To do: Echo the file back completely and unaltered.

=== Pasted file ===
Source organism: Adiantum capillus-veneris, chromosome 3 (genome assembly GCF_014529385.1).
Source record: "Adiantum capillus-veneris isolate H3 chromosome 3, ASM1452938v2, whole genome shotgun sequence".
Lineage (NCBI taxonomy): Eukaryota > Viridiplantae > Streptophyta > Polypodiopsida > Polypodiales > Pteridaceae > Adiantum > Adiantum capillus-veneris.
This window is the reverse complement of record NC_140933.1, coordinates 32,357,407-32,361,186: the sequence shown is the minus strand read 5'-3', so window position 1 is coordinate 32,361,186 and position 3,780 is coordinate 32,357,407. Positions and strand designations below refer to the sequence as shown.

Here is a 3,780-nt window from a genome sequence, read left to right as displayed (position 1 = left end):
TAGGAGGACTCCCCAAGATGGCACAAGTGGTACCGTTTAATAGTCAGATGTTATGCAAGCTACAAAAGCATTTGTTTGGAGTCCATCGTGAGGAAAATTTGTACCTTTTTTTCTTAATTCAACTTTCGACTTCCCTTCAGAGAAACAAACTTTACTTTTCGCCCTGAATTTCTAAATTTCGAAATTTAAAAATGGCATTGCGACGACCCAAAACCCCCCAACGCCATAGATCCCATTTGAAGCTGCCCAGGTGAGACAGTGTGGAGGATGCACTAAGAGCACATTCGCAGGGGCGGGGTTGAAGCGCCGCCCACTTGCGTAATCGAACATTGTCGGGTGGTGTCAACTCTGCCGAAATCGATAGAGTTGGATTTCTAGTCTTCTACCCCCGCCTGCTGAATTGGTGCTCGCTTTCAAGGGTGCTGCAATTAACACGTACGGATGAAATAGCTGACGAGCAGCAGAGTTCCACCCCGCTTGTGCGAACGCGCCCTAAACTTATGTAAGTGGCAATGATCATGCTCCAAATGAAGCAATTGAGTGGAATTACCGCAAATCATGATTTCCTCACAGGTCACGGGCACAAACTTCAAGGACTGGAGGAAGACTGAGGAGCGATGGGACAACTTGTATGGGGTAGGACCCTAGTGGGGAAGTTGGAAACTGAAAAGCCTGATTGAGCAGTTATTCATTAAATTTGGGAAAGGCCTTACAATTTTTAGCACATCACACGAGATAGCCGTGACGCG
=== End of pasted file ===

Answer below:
Source organism: Adiantum capillus-veneris, chromosome 3 (genome assembly GCF_014529385.1).
Source record: "Adiantum capillus-veneris isolate H3 chromosome 3, ASM1452938v2, whole genome shotgun sequence".
Lineage (NCBI taxonomy): Eukaryota > Viridiplantae > Streptophyta > Polypodiopsida > Polypodiales > Pteridaceae > Adiantum > Adiantum capillus-veneris.
This window is the reverse complement of record NC_140933.1, coordinates 32,357,407-32,361,186: the sequence shown is the minus strand read 5'-3', so window position 1 is coordinate 32,361,186 and position 3,780 is coordinate 32,357,407. Positions and strand designations below refer to the sequence as shown.

Here is a 3,780-nt window from a genome sequence, read left to right as displayed (position 1 = left end):
TAGGAGGACTCCCCAAGATGGCACAAGTGGTACCGTTTAATAGTCAGATGTTATGCAAGCTACAAAAGCATTTGTTTGGAGTCCATCGTGAGGAAAATTTGTACCTTTTTTTCTTAATTCAACTTTCGACTTCCCTTCAGAGAAACAAACTTTACTTTTCGCCCTGAATTTCTAAATTTCGAAATTTAAAAATGGCATTGCGACGACCCAAAACCCCCCAACGCCATAGATCCCATTTGAAGCTGCCCAGGTGAGACAGTGTGGAGGATGCACTAAGAGCACATTCGCAGGGGCGGGGTTGAAGCGCCGCCCACTTGCGTAATCGAACATTGTCGGGTGGTGTCAACTCTGCCGAAATCGATAGAGTTGGATTTCTAGTCTTCTACCCCCGCCTGCTGAATTGGTGCTCGCTTTCAAGGGTGCTGCAATTAACACGTACGGATGAAATAGCTGACGAGCAGCAGAGTTCCACCCCGCTTGTGCGAACGCGCCCTAAACTTATGTAAGTGGCAATGATCATGCTCCAAATGAAGCAATTGAGTGGAATTACCGCAAATCATGATTTCCTCACAGGTCACGGGCACAAACTTCAAGGACTGGAGGAAGACTGAGGAGCGATGGGACAACTTGTATGGGGTAGGACCCTAGTGGGGAAGTTGGAAACTGAAAAGCCTGATTGAGCAGTTATTCATTAAATTTGGGAAAGGCCTTACAATTTTTAGCACATCACACGAGATAGCCGTGACGCG